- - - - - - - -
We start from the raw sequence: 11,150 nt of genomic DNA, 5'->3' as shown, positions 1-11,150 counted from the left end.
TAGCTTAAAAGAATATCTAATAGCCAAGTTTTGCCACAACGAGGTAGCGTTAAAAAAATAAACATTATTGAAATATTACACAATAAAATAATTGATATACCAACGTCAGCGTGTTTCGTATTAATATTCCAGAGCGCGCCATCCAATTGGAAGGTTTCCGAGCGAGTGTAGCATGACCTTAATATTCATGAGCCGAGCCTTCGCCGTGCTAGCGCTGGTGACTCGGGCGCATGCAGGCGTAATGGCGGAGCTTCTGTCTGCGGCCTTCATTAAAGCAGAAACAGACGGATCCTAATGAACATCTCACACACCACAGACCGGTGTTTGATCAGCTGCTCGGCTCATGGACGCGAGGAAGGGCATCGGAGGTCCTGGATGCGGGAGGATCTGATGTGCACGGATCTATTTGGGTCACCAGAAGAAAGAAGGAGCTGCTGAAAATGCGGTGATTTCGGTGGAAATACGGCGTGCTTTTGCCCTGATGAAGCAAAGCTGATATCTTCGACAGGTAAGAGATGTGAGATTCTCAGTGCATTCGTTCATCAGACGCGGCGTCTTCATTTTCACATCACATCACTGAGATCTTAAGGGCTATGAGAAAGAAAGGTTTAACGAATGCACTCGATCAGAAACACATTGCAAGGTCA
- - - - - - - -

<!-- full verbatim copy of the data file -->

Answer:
We start from the raw sequence: 11,150 nt of genomic DNA, 5'->3' as shown, positions 1-11,150 counted from the left end.
TAGCTTAAAAGAATATCTAATAGCCAAGTTTTGCCACAACGAGGTAGCGTTAAAAAAATAAACATTATTGAAATATTACACAATAAAATAATTGATATACCAACGTCAGCGTGTTTCGTATTAATATTCCAGAGCGCGCCATCCAATTGGAAGGTTTCCGAGCGAGTGTAGCATGACCTTAATATTCATGAGCCGAGCCTTCGCCGTGCTAGCGCTGGTGACTCGGGCGCATGCAGGCGTAATGGCGGAGCTTCTGTCTGCGGCCTTCATTAAAGCAGAAACAGACGGATCCTAATGAACATCTCACACACCACAGACCGGTGTTTGATCAGCTGCTCGGCTCATGGACGCGAGGAAGGGCATCGGAGGTCCTGGATGCGGGAGGATCTGATGTGCACGGATCTATTTGGGTCACCAGAAGAAAGAAGGAGCTGCTGAAAATGCGGTGATTTCGGTGGAAATACGGCGTGCTTTTGCCCTGATGAAGCAAAGCTGATATCTTCGACAGGTAAGAGATGTGAGATTCTCAGTGCATTCGTTCATCAGACGCGGCGTCTTCATTTTCACATCACATCACTGAGATCTTAAGGGCTATGAGAAAGAAAGGTTTAACGAATGCACTCGATCAGAAACACATTGCAAGGTCA